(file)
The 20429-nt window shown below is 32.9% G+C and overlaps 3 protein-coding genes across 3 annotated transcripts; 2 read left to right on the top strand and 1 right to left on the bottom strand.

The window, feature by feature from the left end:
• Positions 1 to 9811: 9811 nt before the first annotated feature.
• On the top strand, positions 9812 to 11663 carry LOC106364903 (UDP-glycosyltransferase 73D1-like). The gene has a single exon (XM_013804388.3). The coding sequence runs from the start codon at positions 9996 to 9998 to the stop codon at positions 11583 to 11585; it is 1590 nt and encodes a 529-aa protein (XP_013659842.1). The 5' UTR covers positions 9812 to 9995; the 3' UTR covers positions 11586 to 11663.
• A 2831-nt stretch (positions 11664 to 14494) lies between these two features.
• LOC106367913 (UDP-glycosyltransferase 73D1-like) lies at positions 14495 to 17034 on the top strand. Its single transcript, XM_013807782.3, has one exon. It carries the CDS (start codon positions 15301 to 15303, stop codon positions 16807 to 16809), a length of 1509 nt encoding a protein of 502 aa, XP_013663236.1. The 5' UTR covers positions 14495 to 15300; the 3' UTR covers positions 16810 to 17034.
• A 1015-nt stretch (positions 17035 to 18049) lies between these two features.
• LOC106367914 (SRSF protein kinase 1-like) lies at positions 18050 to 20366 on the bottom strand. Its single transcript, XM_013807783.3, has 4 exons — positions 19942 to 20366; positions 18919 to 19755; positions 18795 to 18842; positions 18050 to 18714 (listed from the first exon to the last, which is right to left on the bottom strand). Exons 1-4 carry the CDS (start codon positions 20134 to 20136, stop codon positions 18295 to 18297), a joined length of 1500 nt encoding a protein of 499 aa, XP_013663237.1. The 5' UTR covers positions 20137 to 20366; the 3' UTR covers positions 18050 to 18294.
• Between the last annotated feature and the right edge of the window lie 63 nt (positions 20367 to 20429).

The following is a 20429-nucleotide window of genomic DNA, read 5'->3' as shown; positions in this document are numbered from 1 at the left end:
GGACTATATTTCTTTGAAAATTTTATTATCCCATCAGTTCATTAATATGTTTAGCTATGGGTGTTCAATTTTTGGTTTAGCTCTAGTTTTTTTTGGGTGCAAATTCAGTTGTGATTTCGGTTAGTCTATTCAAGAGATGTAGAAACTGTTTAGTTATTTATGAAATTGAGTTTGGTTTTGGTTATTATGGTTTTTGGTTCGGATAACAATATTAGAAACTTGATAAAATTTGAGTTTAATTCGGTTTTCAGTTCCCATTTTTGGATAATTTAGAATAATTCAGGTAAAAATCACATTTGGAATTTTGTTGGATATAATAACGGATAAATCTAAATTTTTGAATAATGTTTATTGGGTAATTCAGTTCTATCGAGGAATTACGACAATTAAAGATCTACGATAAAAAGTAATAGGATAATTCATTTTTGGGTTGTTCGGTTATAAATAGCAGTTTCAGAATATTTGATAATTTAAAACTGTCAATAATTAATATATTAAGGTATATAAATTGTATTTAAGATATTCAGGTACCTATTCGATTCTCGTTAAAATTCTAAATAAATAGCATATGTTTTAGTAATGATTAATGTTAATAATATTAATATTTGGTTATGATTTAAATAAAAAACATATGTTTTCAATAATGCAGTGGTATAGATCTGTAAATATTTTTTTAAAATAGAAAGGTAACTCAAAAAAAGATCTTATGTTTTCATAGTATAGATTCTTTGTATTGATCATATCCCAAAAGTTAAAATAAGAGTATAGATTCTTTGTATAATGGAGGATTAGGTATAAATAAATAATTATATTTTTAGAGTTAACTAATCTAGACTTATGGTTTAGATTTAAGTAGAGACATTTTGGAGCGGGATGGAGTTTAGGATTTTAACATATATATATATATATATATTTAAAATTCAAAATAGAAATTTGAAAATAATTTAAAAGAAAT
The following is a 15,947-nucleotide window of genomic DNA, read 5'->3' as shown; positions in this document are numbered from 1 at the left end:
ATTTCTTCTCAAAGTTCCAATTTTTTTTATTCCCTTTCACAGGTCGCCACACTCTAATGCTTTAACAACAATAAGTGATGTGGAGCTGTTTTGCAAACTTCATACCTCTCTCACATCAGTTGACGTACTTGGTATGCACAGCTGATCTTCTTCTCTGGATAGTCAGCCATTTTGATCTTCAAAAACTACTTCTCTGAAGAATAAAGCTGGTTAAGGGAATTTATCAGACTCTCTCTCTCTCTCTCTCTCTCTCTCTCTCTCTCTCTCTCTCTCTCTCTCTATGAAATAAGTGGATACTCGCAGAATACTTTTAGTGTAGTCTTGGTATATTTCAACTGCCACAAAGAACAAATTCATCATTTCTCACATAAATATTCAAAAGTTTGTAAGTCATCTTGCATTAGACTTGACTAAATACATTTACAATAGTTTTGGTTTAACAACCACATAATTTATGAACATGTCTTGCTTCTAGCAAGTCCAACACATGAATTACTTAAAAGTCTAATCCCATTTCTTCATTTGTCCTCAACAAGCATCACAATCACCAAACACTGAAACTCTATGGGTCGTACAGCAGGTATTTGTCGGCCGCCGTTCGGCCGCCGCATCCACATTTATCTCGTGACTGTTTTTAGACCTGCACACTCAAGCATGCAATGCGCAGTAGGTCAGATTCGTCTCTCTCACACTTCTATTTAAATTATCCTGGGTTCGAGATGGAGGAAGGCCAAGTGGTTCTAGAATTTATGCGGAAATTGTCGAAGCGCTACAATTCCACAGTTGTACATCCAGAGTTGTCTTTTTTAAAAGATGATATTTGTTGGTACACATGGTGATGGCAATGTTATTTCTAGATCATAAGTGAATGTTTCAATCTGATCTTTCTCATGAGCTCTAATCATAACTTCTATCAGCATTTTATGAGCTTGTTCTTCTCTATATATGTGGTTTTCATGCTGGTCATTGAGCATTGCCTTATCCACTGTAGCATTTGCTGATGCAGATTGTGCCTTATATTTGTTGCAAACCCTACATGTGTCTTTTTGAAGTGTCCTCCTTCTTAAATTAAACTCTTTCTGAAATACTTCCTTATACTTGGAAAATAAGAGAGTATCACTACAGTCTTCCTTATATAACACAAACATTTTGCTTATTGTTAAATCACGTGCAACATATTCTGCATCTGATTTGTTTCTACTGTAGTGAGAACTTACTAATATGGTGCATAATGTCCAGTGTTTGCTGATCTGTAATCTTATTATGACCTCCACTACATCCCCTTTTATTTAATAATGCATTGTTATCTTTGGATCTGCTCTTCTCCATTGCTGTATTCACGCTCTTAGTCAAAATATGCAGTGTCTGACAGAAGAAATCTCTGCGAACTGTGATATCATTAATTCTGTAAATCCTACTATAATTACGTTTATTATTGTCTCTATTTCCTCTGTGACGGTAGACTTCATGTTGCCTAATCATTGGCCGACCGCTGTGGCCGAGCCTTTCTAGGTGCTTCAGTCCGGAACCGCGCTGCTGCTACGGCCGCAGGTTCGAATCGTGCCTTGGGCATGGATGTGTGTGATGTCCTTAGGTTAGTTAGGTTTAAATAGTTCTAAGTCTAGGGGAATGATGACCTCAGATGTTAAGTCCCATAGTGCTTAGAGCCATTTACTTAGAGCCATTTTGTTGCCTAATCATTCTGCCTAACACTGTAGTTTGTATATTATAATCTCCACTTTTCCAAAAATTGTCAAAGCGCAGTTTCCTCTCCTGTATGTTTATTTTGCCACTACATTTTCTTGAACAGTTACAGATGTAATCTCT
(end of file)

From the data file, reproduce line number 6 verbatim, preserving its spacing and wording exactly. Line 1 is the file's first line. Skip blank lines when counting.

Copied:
• LOC106367913 (UDP-glycosyltransferase 73D1-like) lies at positions 14495 to 17034 on the top strand. Its single transcript, XM_013807782.3, has one exon. It carries the CDS (start codon positions 15301 to 15303, stop codon positions 16807 to 16809), a length of 1509 nt encoding a protein of 502 aa, XP_013663236.1. The 5' UTR covers positions 14495 to 15300; the 3' UTR covers positions 16810 to 17034.